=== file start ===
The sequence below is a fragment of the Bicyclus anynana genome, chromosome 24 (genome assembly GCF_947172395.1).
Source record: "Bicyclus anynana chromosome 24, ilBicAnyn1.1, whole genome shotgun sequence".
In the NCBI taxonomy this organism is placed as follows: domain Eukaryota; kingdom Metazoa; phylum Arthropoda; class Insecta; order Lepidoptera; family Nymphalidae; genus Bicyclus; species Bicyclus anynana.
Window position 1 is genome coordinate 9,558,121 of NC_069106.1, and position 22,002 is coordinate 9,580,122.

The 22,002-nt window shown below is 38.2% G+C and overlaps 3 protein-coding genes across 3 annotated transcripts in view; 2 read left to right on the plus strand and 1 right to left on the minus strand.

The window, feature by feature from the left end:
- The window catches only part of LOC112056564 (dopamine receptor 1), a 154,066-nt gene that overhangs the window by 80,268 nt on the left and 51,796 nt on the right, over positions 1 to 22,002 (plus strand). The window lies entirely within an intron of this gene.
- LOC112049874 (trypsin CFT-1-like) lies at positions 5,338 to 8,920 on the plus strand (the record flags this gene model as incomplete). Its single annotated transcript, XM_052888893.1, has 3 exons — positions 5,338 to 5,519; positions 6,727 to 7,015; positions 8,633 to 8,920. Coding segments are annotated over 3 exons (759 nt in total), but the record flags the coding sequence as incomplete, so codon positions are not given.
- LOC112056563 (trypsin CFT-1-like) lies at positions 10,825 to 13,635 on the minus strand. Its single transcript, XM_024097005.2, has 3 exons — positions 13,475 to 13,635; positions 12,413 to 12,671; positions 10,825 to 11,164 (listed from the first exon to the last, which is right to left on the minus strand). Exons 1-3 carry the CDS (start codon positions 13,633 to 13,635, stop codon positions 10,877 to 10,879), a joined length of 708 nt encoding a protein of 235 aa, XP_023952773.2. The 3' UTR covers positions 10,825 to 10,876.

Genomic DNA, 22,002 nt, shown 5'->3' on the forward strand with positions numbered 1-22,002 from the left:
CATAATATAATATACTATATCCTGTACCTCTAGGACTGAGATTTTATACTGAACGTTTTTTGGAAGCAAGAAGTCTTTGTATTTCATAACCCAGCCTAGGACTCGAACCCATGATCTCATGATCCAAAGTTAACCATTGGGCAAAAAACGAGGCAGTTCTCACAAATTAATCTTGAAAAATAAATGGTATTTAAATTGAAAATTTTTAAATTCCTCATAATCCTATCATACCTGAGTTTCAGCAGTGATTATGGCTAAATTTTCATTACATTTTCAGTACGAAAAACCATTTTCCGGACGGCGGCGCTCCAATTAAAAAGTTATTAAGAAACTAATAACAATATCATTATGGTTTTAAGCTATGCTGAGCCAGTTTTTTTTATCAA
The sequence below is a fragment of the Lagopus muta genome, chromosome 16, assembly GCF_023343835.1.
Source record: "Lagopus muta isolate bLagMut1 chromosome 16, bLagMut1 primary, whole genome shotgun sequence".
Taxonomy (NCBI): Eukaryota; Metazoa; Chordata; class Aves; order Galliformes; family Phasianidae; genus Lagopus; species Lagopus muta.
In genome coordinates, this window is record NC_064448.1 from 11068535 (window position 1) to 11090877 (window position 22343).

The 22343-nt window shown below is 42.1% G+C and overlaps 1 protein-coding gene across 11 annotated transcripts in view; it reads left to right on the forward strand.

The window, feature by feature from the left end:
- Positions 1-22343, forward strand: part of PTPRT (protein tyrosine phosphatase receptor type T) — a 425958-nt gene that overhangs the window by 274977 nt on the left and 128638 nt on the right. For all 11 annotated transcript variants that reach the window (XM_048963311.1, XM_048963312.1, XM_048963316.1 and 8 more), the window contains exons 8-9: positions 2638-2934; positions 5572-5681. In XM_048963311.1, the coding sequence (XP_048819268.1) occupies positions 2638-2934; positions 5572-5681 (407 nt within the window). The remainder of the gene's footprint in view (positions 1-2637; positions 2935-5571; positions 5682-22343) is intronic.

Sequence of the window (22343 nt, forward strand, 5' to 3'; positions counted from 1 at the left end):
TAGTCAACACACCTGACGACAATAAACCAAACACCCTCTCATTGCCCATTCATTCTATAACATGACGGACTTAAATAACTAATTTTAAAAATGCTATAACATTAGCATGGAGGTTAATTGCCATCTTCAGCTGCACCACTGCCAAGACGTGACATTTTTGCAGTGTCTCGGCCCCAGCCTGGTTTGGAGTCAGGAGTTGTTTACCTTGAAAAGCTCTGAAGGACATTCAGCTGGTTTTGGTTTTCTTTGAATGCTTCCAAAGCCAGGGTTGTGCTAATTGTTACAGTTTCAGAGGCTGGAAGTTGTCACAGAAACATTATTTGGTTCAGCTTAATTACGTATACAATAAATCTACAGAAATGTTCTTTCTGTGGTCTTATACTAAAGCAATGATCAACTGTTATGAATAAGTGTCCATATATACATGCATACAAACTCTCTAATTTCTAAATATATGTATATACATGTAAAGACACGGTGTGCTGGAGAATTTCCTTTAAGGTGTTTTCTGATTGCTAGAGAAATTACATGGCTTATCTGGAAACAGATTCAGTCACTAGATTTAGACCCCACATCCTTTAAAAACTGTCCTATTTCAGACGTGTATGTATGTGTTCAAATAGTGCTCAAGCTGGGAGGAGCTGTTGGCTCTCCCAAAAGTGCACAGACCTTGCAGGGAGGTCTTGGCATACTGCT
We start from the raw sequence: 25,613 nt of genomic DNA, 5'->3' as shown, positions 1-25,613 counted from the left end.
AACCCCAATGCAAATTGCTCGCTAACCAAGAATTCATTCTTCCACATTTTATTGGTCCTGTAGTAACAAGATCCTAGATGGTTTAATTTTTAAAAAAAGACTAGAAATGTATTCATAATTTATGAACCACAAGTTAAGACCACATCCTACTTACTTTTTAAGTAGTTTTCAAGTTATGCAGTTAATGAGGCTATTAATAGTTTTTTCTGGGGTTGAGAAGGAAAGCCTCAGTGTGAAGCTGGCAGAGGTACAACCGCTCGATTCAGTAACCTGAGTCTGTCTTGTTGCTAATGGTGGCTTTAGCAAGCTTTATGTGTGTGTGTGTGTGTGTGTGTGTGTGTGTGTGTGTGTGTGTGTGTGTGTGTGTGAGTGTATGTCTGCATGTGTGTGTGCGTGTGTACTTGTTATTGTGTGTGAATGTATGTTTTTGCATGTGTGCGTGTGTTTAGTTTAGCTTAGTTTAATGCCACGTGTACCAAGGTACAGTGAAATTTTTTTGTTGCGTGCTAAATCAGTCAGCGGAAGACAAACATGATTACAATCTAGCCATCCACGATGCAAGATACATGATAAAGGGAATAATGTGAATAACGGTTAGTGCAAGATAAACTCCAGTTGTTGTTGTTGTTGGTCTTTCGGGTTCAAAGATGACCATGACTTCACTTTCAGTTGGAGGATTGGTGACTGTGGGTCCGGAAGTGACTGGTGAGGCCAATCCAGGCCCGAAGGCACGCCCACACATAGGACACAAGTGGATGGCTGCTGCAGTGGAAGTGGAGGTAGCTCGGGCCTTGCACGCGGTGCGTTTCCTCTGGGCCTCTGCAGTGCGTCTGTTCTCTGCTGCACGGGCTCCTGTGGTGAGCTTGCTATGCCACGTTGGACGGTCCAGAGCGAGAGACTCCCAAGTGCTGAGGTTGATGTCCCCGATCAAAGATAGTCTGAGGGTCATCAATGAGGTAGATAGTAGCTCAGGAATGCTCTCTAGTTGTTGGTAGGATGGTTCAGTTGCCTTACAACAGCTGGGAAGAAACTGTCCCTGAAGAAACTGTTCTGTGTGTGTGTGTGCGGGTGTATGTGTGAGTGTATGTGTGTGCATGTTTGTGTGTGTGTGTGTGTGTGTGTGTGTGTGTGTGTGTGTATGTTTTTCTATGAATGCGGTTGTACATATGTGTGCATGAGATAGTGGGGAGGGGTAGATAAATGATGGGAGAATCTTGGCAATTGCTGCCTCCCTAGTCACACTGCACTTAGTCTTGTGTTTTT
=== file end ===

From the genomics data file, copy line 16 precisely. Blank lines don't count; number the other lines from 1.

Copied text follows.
The 22343-nt window shown below is 42.1% G+C and overlaps 1 protein-coding gene across 11 annotated transcripts in view; it reads left to right on the forward strand.